Wednesday, July 18, 2007

Reviews: Django, CSS, jQuery and DreamWeaver oh joy

One saying from my youth that has stuck with me was from my drumming instructor: "It's good for your beat to be ballsy, but the balls have to have hair on them." I took the meaning to be that a great idea isn't enough, it must be executed with finesse.



I am near completion of the secret project that I undertook a few months ago. With luck it will be unveiled in the next few weeks. Right now I am rewriting earthbrowser.com, which hasn't had a major update since 2003. I've had to update my skill set in the web design arena, since I have to do everything in this little business and I've learned some little nuggets that may be of use to someone. On to the tool review...


Let me just say right now that I don't understand why Dreamweaver exists. It has a very complex interface and set of features, so it looks like it is for professional web designers right? After trying to use it and spending all my time in the incredibly weak text editor to edit the HTML code, I just started using TextMate. I conclude that any expert web designer will just be editing the raw html source. Beginners will be overwhelmed by the options and difficulty of changing settings through the dialog box interface to the raw code. Again, who is the target market for Dreamweaver?


On to the server logic. I've looked at several CMS (Content Management System) packages such as Drupal, Joomla, ExpressionEngine, TurboGears and Django. I've decided that I'm pretty much done with PHP because it is so lame. Does anyone use Perl anymore? That leaves me with my preferred scripting language of Python and Django won the initial test phase hands down.


Django is actually very simple, it basically consists of models, views, url parsing and a templating system which are all nicely intertwined. You server parses the incoming url request and sends all the request info to a view function that you define. From there you can choose what models (if any) are involved in the request along with any other data, perform operations on that data like sorting and filtering, then pass it to the templating system where it can fill in subsections of your pre-defined HTML template. It took about 5 minutes to make a webpage that listed all of the recent earthquakes over magnitude 4, sorted by most recent and provide a link with a relevant title for each. Of course that doesn't include getting that quake information updating into the database, that is a whole other story. There are also nice little modules to do RSS or Atom feeds, blog posts and many other neat features. I'm now rewriting my purchasing system in Python instead of PHP and I couldn't be happier about it. If you are in search of a CMS for your site and don't have your heart set on PHP, you must try Django.


I've decided that giving my site that Web 2.0 feel isn't enough, I'm going with web 2.1. Learning CSS is now mandatory, it isn't that complex, just the ability to set up some inherited styling options for HTML elements. You just have to know what tags you are using and what styling options look best for what you want your site to look like. jQuery is fast becoming my friend and I haven't even done much with it yet. It is a set of Javascript functions that lets you alter the structure of your site when certain events happen, like the page loads or a button or link is clicked. It abstracts away the XMLHttpRequest, handles JSON data, animates elements and a lot more. If you design websites, use it!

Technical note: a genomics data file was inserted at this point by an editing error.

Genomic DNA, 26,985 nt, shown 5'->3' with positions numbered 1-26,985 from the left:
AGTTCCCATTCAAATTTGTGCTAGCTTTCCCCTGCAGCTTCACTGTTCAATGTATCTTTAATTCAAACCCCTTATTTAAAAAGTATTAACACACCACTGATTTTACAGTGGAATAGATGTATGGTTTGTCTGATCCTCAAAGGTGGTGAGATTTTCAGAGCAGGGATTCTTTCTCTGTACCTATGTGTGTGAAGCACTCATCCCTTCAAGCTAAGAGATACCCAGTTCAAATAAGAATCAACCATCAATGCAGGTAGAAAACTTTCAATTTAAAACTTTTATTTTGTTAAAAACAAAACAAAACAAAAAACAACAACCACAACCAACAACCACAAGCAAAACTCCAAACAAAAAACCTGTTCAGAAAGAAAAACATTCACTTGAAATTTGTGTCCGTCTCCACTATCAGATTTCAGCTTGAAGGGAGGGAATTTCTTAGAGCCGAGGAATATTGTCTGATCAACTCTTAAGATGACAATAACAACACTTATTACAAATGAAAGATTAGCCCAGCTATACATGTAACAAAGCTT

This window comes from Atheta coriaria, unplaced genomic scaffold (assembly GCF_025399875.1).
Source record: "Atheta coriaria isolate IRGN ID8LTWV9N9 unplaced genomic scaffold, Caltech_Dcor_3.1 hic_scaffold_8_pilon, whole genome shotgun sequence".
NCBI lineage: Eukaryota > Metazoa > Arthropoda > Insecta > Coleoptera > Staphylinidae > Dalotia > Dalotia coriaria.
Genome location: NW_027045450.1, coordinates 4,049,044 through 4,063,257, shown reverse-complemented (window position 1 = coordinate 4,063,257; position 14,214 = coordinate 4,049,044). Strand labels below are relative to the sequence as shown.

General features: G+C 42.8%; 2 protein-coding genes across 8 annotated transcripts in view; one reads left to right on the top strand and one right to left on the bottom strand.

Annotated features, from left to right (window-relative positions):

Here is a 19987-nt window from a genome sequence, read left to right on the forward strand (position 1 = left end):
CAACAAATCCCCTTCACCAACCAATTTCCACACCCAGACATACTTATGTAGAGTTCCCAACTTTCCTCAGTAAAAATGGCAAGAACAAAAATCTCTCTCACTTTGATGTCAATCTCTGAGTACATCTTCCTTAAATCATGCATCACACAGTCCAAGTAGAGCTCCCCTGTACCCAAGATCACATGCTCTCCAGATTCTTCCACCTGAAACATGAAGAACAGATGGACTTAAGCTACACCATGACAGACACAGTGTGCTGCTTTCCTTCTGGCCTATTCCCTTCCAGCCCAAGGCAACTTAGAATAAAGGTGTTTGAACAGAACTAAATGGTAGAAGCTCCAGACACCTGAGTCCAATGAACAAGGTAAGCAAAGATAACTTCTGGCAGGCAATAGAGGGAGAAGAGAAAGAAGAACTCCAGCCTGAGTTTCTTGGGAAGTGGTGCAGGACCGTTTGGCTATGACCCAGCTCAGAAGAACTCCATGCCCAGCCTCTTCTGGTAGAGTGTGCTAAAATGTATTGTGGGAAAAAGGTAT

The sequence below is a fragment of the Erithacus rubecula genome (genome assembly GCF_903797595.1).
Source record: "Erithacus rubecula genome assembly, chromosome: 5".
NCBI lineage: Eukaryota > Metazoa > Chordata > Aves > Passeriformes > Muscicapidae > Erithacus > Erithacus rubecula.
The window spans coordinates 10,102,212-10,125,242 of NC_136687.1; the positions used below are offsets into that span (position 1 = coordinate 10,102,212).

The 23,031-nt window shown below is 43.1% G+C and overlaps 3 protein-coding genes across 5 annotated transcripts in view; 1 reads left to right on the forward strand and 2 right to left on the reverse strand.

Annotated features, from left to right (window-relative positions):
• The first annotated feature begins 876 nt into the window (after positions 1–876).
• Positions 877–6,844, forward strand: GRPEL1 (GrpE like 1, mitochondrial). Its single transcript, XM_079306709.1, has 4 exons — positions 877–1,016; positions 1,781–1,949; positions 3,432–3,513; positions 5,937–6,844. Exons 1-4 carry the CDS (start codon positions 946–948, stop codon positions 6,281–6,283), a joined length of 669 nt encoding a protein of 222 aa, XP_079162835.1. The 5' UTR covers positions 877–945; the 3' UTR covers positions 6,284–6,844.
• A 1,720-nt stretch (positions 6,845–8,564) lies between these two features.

In conclusion, if someone were to ask me what they would use to create a fairly complex website I would say set up a dedicated server with Apache, MySQL running the Django framework for the server side logic, edit your HTML and CSS with a nice text editor like TextMate and use jQuery for the client side logic. Don't bother with Dreamweaver.

12 comments:

Sean said...

If you picked PostgreSQL, you could use GeoDjango.

http://code.djangoproject.com/wiki/GeoDjango

matt_giger said...

Thanks Sean, I've seen that and am intrigued, but I have a love/hate relationship with GDAL and have never tried GEOS. I plan on using GeoDjango for a server back end to my application at some point. Vanilla Django is good enough for the website right now, but that might change...

Satri said...

Yes, some still use Perl... such as we do at Slashgeo.org, because slash is mainly coded in perl... As you might already know, we added GeoRSS and GoogleMaps/OpenLayers support to slash!

Cheers :-)
Alex

Anonymous said...

umm why do you label django as a CMS?

matt_giger said...

For lack of a better classification. It is listed up there with Drupal, Joomla and all those others. Yet it is so much more...

Brian said...

Hi. Thanks for your information on Django. Reading your post got me started and I decided to download Django and give it a try. I wanted something to start my own (first) website. I've been playing with it for a few days now. With Django, it's fairly quick and easy to make a functional website, but it's clearly lacking in areas where a true CMS shines. For example, it offers nothing (except the templates and framework code) to help a developer with the customer facing side of the app. The admin side is nice to have, but there is nothing forward-facing out of the box. You need to build it all.

From Django's own FAQ:

"No, Django is not a CMS, or any sort of “turnkey product” in and of itself. It’s a Web framework; it’s a programming tool that lets you build Web sites.

For example, it doesn’t make much sense to compare Django to something like Drupal, because Django is something you use to create things like Drupal"

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I stay away from complicated platforms such as JQuery and Django. It is HTML and CSS for me via dreamweaver.

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